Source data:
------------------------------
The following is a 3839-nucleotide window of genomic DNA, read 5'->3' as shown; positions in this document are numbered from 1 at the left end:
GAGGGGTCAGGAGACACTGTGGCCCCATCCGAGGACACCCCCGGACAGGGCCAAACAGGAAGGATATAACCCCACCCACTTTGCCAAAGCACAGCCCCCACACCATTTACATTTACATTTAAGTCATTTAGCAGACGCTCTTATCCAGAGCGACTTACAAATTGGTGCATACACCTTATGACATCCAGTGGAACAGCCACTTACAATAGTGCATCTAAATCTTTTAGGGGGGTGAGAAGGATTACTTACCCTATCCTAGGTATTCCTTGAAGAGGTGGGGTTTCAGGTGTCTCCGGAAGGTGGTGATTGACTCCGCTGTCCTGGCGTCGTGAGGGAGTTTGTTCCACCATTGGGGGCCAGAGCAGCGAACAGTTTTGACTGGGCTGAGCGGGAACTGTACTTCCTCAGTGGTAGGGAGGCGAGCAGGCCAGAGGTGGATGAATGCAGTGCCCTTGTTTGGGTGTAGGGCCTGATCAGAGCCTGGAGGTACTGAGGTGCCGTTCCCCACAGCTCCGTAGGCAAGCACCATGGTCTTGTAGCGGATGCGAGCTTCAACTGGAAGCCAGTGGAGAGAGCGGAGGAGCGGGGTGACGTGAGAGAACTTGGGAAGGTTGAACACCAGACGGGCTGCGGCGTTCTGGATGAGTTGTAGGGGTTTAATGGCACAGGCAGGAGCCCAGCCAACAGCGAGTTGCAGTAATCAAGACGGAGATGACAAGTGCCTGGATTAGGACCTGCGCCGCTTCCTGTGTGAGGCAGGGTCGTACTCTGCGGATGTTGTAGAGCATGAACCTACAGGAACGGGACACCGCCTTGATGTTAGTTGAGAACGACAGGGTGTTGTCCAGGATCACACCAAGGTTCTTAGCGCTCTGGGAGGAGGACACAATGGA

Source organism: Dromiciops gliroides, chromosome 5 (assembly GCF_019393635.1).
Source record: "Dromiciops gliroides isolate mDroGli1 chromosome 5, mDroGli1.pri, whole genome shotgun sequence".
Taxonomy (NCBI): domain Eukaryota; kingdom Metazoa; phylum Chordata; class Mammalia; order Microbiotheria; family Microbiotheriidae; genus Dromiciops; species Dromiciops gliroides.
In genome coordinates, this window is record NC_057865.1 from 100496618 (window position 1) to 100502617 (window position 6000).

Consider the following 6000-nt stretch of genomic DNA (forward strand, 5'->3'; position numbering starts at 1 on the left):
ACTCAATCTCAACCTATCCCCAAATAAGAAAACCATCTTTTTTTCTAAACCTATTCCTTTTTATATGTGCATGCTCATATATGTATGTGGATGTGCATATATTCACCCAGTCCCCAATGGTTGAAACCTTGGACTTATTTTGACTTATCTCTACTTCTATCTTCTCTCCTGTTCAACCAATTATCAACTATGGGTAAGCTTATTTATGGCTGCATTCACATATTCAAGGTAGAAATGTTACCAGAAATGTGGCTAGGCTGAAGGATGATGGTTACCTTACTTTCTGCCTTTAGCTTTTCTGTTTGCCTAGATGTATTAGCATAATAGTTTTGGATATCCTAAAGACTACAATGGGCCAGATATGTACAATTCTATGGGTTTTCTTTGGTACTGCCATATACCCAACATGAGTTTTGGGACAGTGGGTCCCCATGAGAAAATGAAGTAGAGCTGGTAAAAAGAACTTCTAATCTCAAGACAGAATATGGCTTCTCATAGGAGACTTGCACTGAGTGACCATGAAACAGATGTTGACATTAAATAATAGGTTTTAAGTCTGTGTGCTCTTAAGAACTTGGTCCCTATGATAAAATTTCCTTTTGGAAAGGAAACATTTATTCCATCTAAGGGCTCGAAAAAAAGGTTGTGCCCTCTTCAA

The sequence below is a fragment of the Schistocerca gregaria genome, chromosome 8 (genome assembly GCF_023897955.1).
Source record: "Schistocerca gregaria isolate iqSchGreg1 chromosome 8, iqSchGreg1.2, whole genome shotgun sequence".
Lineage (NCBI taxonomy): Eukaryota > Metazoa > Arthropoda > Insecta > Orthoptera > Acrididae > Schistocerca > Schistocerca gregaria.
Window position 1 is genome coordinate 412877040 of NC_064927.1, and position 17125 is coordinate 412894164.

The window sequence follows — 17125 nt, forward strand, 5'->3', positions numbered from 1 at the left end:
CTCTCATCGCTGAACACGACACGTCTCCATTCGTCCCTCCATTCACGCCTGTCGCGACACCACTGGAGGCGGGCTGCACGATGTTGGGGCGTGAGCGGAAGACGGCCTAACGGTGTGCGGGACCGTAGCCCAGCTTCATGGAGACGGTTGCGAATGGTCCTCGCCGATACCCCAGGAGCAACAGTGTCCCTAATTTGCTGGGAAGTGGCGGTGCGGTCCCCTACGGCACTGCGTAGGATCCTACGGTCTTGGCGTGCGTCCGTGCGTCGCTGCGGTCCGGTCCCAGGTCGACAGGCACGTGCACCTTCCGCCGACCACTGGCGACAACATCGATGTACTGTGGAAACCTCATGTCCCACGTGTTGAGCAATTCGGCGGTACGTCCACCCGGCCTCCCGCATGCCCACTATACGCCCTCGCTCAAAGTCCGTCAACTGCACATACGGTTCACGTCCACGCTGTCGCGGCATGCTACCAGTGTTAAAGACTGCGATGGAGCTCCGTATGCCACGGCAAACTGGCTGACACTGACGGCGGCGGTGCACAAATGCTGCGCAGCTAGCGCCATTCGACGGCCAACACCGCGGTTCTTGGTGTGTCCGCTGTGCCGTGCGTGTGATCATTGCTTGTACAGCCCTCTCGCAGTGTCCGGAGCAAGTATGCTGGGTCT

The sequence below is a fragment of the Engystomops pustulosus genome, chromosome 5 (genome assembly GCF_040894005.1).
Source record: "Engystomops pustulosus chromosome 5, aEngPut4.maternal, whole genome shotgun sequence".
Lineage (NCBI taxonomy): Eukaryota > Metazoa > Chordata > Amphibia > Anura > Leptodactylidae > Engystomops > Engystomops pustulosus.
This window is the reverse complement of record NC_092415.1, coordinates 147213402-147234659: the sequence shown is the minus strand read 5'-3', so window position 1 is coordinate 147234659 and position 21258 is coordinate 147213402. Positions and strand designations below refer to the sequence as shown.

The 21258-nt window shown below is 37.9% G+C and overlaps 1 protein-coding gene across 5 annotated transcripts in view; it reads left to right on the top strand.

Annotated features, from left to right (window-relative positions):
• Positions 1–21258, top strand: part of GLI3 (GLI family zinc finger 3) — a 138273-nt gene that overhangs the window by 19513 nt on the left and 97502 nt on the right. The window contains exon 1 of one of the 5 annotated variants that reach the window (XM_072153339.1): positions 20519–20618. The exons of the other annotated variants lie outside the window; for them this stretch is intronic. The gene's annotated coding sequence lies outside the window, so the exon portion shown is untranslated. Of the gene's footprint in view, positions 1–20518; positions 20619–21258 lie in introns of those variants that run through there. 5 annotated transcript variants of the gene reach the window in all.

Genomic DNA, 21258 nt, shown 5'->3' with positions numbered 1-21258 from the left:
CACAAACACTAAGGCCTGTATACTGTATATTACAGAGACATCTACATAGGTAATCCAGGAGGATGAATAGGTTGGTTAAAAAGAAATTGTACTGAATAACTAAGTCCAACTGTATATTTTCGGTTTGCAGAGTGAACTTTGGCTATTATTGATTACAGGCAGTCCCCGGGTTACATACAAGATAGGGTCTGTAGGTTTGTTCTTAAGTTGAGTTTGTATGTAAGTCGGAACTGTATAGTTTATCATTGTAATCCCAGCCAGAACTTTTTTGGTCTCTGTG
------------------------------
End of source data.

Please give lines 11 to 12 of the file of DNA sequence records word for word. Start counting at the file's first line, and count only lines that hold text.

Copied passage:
Lineage (NCBI taxonomy): Eukaryota > Metazoa > Arthropoda > Insecta > Orthoptera > Acrididae > Schistocerca > Schistocerca gregaria.
Window position 1 is genome coordinate 412877040 of NC_064927.1, and position 17125 is coordinate 412894164.